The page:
More Plastics Crackdown: Packaging is going to look a lot different in California, and it will be on the producer’s dime.
Late last Thursday, Gov. Gavin Newsom signed into law the boldest extended producer responsibility, or EPR, packaging bill the U.S. has ever seen.
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Though Maine and Oregon already have producer responsibility laws, California’s will be the most ambitious in the nation, going much further than existing laws like the California Integrated Waste Management Act of 1989.
SB 54 will require single-use packaging (including metals) to be recyclable or compostable, leading to a significant cut in plastics use. In particular, the bill would require not less than 65 percent of plastic covered material to be recycled on and after Jan. 1, 2032. Additionally, the law requires producers to register, track, audit and produce an annual report or be subject to fines. Plastic producers will also foot the bill on recycling infrastructure and help reverse undue pollution, contributing some $5 billion to a fund over the next decade. The law also sees to it that by 2032, plastic producers slash the amount of plastic packaging by 25 percent. This can be achieved through reduced packaging size, a swap-out in materials or designing for reusability. Everyday products from shampoo bottles to takeaway cups and bubble wrap are subject to the law.
The law does not, however, cover medical products and prescription drugs as specified in the Federal Food Drug, and Cosmetic Act.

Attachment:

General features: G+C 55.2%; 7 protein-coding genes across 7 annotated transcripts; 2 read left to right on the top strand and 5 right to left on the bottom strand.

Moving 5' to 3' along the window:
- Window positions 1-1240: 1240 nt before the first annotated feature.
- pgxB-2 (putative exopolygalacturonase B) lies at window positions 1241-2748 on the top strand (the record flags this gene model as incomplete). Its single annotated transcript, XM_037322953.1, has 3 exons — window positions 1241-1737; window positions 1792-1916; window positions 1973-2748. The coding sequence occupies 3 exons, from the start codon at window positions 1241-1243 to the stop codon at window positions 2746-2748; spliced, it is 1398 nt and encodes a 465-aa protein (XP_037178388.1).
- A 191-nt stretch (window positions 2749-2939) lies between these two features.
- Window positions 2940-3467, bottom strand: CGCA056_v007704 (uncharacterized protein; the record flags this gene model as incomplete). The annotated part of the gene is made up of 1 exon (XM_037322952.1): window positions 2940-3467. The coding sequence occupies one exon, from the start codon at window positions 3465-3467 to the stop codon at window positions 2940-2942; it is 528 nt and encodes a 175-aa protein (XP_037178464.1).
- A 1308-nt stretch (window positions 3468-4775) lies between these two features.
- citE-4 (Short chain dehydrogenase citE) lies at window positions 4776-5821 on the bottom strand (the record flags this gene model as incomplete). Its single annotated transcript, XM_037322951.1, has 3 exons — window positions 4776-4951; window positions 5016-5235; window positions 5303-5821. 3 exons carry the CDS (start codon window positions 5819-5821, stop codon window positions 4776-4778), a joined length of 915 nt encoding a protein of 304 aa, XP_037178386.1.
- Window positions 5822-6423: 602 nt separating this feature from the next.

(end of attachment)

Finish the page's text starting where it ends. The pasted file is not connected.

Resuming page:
“We welcome the new legislation that forces the industry to recycle all plastic packaging or make it compostable by 2032. Packaging is a major source of pollution in the beauty and cosmetics industry, and any step to reduce the waste and keep the plastic industry accountable is good. However, I am concerned that 10 years is too long — 2032 is a long time away,” Isabel Aagaard, cofounder of LastObject, told WWD. LastObject is a start-up that makes reusable versions of disposable namesakes (like the cotton swab and round). “The beauty and cosmetics industry, along with the plastic manufacturers that supply them, has had free rein to profit from unsustainable practices for too long. So while I am happy to see the new legislation — and that California yet again is taking a leading role in setting sustainable practices — I do feel the timeline is unambitious given the size of the environmental problems we are facing.”
Some products requiring tamper-evident packaging, or if subject to microbial contamination, may be omitted for now.
Repair, Everywhere: Repair services are gaining new — physical — ground.
Founded in Amsterdam in 2016, Makers Unite is one such fashion-favored company that bolsters creative talent with new opportunities under hands-on programs like its “Creative Lab” and its “United Repair Center.” The latter stokes upcycling and repair services for fashion brands with the goal to carry out 300,000 clothing repairs annually. Already, brands like Lush, Scotch & Soda, Tommy Hilfiger and Patagonia have teamed with Makers Unite for repair services and workshops.
On July 1, the United Repair Center (an effort championed by Patagonia’s EU team, Makers Unite and the Amsterdam Economic Board), officially opened its doors in the center of Amsterdam.
The space provides repair capabilities and capacity to brands, offers knowledge exchange under its regional repair academy and will open up recruiting for those with difficulty entering the job market.
“At Patagonia, repair has been an integral part of our business since Day One,” Willem Swager, director of finance and operations EMEA at Patagonia, wrote in a statement. “Everything we sell comes with an Ironclad Guarantee for life. We guarantee everything we make. We must all change our relationships with the gear we own, taking responsibility for what is already in our wardrobes, keeping our gear in play longer, repairing when needed, and passing along what we can’t use anymore. And we are inviting businesses and individuals to join us in this work. Together we can keep products out of the landfill and take action to lower our impact.”
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